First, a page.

verE4nderten Bt-hybride bei Legenhennen. Proc Einfluss von Erzeugung und
Verarbeitung auf die QualitE4t laudwirtschaftlicher Produkte. 465-468.

2. Brake, J. and D. Vlachos. 1998. Evaluation of event 176 "Bt" corn in
broiler chickens. J. Poultry Sci. 77:648-653.

3. Daenicke, R., D. Gadeken and K. Aulrich. 1999. Einsatz von Silomais
herkF6mmlicher Sorten und der gentechnisch verE4nderten Bt Hybriden in der
Rinderfhtterung - Mastrinder -. 12, Maiskolloquium. 40-42.

4. Faust, M. 1998. Determining feeding related characteristics for Bt
corn. 1998 Dairy Report. Iowa State University, Ames, Iowa.

5. Faust, M. and L. Miller. 1997. Study finds no Bt in milk. IC-478. Fall
Special Livestock Edition. pp 6-7. Iowa State University Extension, Ames,

6. Faust, M. 1999. Research update on Bt corn silage. Four State Applied
Nutrition and Management Conference. MWPS-4SD5. 158-164.

7. Folmer, J.D., G.E. Erickson, C.T. Milton, T.J. Klopfenstein and J.F.
Beck. 2000. Utilization of Bt corn residue and corn silage for growing
beef steers. Abstract 271 presented at the Midwestern Section ASAS and
Midwest Branch ADSA 2000 Meeting, Des Moines, IA.

8. Folmer, J.D., R.J. Grant, C.T. Milton and J.F. Beck. 2000. Effect of Bt
corn silage on short-term lactational performance and ruminal fermentation
in dairy cows. J. Dairy Sci. 83 (5):1182 Abstract 272.

9. Halle, I., K. Aulrich and G. Flachowsky. 1998. Einsatz von MaiskF6rnen
der Sorte Cesar und des gentechnisch verE4nderten Bt-Hybriden in der
Broiler mast. Proc. 5. Tagung, Schweine- und GeflhgelernE4hrung,
01,-03.12.1998, Wittenberg p 265-267.

10. Hammond, B., J. Vicini, G. Hartnell, M.W. Naylor, C.D. Knight, E.
Robinson, R. L. Fuchs, and S.R. Padgetteet al. 1996. The feeding value of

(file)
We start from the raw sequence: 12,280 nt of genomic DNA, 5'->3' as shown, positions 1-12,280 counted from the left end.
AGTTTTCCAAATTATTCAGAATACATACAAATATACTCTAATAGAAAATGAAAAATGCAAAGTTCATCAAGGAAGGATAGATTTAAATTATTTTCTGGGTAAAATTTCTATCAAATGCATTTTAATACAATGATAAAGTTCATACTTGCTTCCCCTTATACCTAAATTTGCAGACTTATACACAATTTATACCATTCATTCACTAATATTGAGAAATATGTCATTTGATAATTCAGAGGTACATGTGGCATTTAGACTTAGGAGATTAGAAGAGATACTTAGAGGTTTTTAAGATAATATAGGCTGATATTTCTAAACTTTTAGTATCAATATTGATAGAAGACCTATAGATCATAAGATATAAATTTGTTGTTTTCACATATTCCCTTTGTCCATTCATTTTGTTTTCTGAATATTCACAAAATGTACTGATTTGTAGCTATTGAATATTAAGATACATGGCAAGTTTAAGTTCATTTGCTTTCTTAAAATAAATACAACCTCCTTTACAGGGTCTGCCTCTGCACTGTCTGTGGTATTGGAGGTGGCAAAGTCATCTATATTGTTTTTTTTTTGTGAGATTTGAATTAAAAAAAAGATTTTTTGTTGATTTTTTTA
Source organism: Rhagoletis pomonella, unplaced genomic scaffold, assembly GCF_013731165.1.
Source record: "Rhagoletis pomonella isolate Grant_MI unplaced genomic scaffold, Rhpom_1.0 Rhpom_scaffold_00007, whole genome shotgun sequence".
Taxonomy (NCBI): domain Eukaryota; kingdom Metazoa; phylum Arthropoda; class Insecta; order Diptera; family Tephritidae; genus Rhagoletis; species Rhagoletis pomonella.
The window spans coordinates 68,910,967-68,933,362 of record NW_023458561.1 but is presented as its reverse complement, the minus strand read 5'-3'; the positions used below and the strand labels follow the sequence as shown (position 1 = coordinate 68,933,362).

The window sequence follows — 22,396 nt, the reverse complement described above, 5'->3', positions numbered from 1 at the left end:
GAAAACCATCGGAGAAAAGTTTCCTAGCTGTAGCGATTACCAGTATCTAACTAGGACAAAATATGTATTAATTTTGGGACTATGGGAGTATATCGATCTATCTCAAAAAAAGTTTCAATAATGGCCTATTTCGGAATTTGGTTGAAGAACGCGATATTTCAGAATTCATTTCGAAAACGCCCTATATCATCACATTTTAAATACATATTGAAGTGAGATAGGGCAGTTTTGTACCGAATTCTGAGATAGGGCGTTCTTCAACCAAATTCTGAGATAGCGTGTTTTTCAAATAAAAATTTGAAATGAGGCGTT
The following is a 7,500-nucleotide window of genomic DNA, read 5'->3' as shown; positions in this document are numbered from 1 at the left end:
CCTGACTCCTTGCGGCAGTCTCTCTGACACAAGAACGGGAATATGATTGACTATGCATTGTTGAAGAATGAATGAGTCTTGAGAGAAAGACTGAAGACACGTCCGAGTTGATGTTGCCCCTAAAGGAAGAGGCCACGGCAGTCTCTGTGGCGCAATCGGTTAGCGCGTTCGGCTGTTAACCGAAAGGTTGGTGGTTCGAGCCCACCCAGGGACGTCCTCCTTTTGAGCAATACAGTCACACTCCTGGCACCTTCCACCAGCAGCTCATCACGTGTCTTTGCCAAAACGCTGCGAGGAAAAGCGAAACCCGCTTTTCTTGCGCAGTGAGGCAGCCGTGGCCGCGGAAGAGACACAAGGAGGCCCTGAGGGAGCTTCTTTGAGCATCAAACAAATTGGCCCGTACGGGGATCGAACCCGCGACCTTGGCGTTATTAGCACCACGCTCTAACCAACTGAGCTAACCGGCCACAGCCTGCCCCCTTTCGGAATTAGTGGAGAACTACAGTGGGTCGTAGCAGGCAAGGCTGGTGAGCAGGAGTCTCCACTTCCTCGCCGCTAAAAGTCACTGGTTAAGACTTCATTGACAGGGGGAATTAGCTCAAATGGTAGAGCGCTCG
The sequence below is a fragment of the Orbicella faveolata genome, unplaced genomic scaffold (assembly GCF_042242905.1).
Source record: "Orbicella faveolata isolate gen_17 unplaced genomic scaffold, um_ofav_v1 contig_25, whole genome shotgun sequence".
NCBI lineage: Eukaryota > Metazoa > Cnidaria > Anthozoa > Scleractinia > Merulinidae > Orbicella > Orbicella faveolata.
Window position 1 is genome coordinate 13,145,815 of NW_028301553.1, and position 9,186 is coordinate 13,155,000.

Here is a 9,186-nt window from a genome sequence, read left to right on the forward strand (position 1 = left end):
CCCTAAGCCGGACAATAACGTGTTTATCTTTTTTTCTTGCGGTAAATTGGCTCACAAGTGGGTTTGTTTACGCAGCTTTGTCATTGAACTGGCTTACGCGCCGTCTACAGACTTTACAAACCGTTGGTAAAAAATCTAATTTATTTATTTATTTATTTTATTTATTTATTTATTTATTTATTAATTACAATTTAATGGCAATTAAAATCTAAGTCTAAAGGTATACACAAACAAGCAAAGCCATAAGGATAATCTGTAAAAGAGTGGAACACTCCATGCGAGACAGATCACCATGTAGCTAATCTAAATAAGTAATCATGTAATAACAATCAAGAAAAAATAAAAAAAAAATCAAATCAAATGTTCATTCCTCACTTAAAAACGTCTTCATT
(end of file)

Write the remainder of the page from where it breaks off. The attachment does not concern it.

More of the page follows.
soybeans fed to rats, chickens, catfish and dairy cattle is not altered by
genetic incorporation of glyphosate tolerance. J. Nutr. 126: 717-727.

11. Padgette, S., N. Taylor, D. Nider, et al. 1996. The composition of
glyphosate-tolerant soybean seed is equivalent to that of conventional
soybeans. J. Nutr. 126: 702-716.

12. Russell, J. and T. Peterson. 1999. Bt corn and non-Bt corn crop
residues equal in grazing value. Extension News, June 30, 1999. Iowa
State University Extension, Ames.

13. Russell, J.R., M.J. Hersom, A. Pugh, K. Barrett and D. Farnham. 2000.
Effects of grazingcrop residues from bt-corn hybrids on the performance of
gestating beef cows. Abstract244 presented at the Midwestern Section ASAS
and Midwest Branch ADSA 2000 Meeting, Des Moines, IA.

14. Russell, J.R., D. Farnham, R.K. Berryman, M.J. Hersom, A. Pugh and K.
Barrett. 2000. Nutritive value of the crop residues from bt-corn hybrids
and their effects on performance of grazing beef cows. 2000 Beef Research
Report -Iowa State University. p 56-61.

15. Sidhu, R.S., B.G. Hammond, R.L. Fuchs, J.N. Mutz, L.R. Holden, B.
George and T. Olson. 2000. Glyphosate-Tolerant Corn: The Composition and
Feeding Value of Grain from Glyphosate-Tolerant Corn is Equivalent to That
of Conventional Corn (Zea Mays L.). J. Agric. Food Chem. 48:2305-2312.

Roundup Ready

16. Characterization of phospholipids from glyphosate-tolerant soybeans
List, G. R.; Orthoefer, F.; Taylor, N.; Nelsen, T.; Abidi, S. L. (Food
Quality and Safety Research, NCAUR, USDA, ARS, Peoria, IL, 61604, USA).
J. Am. Oil Chem. Soc., 76(1), 57-60 1999

17. Compositional Analysis of Glyphosate -Tolerant Soybeans Treated with
Glyphosate Taylor, Nancy B.; Fuchs, Roy L.; MacDonald, John; Shariff,
Ahmed R.; Padgette, Stephen R. (Monsanto Company, St. Louis, MO, 63198,
USA). J. Agric. Food Chem., 47(10), 4469-4473 1999

18. The expressed protein in glyphosate-tolerant soybean,
5-enolpyruvylshikimate 3-phosphate synthase from Agrobacterium sp. strain
CP4, is rapidly digested in vitro and is not toxic to acutely gavaged
mice Harrison, Leslie A.; Bailey, Michele R.; Naylor, Mark W.; Ream, Joel
E.; Hammond, Bruce G.; Nida, Debbie L.; Burnette, Barry L.; Nickson,
Thomas E.; Mitsky, Timothy A.; et al. (Monsanto Co., St. Louis, MO,
63198, USA).
J. Nutr., 126(3), 728-40 1996

19. The feeding value of soybeans fed to rats, chickens, catfish and
dairy cattle is not altered by genetic incorporation of glyphosate
tolerance. Hammond, Bruce G.; Vicini, John L.; Hartnell, Gary F.; Naylor,
Mark W.; Knight, Christopher D.; Robinson, Edwin H.; Fuchs, Roy L.;
Padgette, Stephen R. (Monsanto Co., St. Louis, MO, 63167, USA). J. Nutr.,
126(3), 717-27 1996.

20. The composition of glyphosate-tolerant soybean seeds is equivalent to
that of conventional soybeans Padgette, Stephen R.; Taylor, Nancy Biest;
Nida, Debbie L.; Bailey, Michele R.; MacDonald, John; Holden, Larry R.;
Fuchs, Roy L. (Monsanto Co., St. Louis, MO, 63198, USA). J. Nutr.,
126(3), 702-16 1996 {3778}

21. Biotechnology and the soybean. Rogers, Stephen G. (Monsanto,